Over the course of the past two years, Marina Abramovic’s work has shifted towards the meditative, and the participatory simultaneously, a seemingly dissonant set of parameters that have resulted in a range of peculiar performances experimenting with sensory deprivation, mediated experiences of space, and gentle brushes with the artist’s person, as she acts as a guide through her own created environments. Her practice continues this month at the Park Avenue Armory, where the the artist has partnered with pianist Igor Levit for Goldberg, a meditative concert of J.S. Bach’s Goldberg Variations.
Upon entering the space, viewers deposit their valuables in lockers, and enter a subdued, darkened Drill Hall before donning headphones that pull the viewer out of their environment in an attempt at deep inner calm. After several minutes of quiet meditation, the concert begins soon after, swirling around listeners and up to the ceiling of the massive room. The result is a work that slowly creeps over the viewer, as a gradual encounter with the space itself gives way to a focused experience with the music. While some visitors could not help drifting off to sleep in the gentle ambience of the Armory’s cavernous Drill Hall, the performance rewarded others’ focus and concentration with a remarkably unique listening opportunity, one in which the the preceding silence emphasized each of Levit’s keystrokes and inflections, and pushed the washes of reverberations along the walls of the room to the forefront of the listener’s attention.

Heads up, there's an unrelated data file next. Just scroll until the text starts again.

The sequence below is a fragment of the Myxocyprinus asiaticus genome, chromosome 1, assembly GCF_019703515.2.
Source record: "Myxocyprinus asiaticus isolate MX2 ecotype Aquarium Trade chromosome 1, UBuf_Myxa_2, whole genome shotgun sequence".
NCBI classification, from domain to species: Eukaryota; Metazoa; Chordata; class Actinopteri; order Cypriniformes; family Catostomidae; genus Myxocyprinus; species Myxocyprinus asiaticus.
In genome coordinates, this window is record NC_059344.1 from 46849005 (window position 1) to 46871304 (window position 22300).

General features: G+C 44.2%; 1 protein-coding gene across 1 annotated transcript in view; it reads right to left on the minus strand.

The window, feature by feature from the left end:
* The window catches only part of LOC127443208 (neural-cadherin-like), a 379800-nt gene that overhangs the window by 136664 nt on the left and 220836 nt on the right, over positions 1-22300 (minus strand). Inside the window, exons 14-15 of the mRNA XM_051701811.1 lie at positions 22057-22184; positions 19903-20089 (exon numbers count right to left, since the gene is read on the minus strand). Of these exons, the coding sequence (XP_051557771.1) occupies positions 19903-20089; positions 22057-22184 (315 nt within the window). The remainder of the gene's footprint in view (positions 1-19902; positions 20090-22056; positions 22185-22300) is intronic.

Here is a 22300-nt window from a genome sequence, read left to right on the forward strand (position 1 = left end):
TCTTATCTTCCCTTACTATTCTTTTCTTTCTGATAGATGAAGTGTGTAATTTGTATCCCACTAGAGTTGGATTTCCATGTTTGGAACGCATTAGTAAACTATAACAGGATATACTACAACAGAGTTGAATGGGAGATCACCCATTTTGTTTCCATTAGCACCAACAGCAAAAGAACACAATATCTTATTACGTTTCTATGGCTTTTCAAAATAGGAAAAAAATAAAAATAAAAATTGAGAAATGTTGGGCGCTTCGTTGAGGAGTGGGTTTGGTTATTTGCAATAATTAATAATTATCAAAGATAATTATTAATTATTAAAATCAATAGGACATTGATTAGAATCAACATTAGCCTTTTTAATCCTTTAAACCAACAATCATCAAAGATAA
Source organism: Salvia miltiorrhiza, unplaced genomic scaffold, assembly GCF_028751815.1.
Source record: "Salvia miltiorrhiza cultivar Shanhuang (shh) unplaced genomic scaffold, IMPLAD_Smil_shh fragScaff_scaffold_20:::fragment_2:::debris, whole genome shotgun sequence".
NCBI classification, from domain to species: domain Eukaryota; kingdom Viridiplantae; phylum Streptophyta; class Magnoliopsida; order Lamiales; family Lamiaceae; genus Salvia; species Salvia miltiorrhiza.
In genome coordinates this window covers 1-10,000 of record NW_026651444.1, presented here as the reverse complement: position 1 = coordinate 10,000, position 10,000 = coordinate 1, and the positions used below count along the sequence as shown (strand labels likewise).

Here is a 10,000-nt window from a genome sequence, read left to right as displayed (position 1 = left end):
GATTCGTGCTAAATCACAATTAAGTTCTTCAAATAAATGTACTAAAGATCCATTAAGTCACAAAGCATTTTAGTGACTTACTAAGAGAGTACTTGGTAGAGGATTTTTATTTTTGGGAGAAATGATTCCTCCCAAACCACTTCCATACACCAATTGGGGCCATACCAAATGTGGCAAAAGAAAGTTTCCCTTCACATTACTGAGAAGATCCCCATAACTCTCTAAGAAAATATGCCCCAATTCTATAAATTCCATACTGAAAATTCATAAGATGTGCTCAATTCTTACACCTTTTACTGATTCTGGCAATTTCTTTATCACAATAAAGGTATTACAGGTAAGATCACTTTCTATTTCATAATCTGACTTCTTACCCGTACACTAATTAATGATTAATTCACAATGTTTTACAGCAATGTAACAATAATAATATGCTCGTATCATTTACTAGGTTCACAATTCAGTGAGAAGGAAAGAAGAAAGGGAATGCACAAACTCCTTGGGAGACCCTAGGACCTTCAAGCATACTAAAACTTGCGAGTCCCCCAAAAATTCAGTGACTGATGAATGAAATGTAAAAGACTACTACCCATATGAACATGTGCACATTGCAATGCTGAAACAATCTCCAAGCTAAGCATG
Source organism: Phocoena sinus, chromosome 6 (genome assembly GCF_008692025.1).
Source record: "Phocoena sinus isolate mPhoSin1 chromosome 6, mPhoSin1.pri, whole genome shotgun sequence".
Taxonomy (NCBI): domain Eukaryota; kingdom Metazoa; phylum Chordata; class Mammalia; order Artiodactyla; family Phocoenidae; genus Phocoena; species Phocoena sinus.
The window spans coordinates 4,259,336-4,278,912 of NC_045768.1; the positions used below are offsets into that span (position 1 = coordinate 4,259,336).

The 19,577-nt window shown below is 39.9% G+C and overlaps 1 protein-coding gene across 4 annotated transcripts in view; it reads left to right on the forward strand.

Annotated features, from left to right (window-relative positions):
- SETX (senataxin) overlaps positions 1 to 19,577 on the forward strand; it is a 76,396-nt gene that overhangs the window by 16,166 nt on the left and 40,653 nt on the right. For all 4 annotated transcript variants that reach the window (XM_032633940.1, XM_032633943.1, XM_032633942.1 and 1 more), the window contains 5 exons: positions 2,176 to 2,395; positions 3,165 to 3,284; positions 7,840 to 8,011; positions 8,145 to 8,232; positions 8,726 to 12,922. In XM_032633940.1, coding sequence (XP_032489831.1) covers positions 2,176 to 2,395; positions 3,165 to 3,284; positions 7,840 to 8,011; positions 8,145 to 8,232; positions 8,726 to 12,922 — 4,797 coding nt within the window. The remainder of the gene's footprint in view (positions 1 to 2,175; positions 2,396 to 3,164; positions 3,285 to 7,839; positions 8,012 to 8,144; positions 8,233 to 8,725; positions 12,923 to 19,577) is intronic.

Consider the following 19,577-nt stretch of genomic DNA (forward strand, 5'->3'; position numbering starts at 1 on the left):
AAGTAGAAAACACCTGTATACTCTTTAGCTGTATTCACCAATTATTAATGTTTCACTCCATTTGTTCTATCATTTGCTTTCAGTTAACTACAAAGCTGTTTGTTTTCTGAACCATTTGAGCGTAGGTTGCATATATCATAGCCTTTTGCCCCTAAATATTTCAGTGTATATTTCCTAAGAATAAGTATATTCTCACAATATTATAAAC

The piece itself is a complexly layered, delicate series of scale exercises and iterations of a melodic line, each time growing and swelling with chordal accompaniments and decorations of the melody. Skirting piano lines dart in and out of the progression, or teeter back and forth as they push the work’s main line through its negative space. Given the time and space to experience and digest the work, Bach’s masterwork takes on an increasingly sculptural quality, one that winds around itself and creates a reassuring, ever-evolving path that the listener finds themselves increasingly embedded within.
Clearing out the compounded visual and sonic distractors of modernity before exposing the visitor to this historically resonant keyboard work, Abramovic operates a peculiar exchange with history here, attempting a return to a less mediated era, pushing for a deep personal encounter with the work within rigidly delineated bounds. The result is a piece that feels reserved and enthusiastic simultaneously, a quiet moment to reflect on the history and progression of Western music, moving forward much in the same way as does Goldberg, a thematic line unified by its variants and interpretations.
The performance runs through December 19th.
— D. Creahan
Goldberg at the Park Ave Armory [Exhibition Site]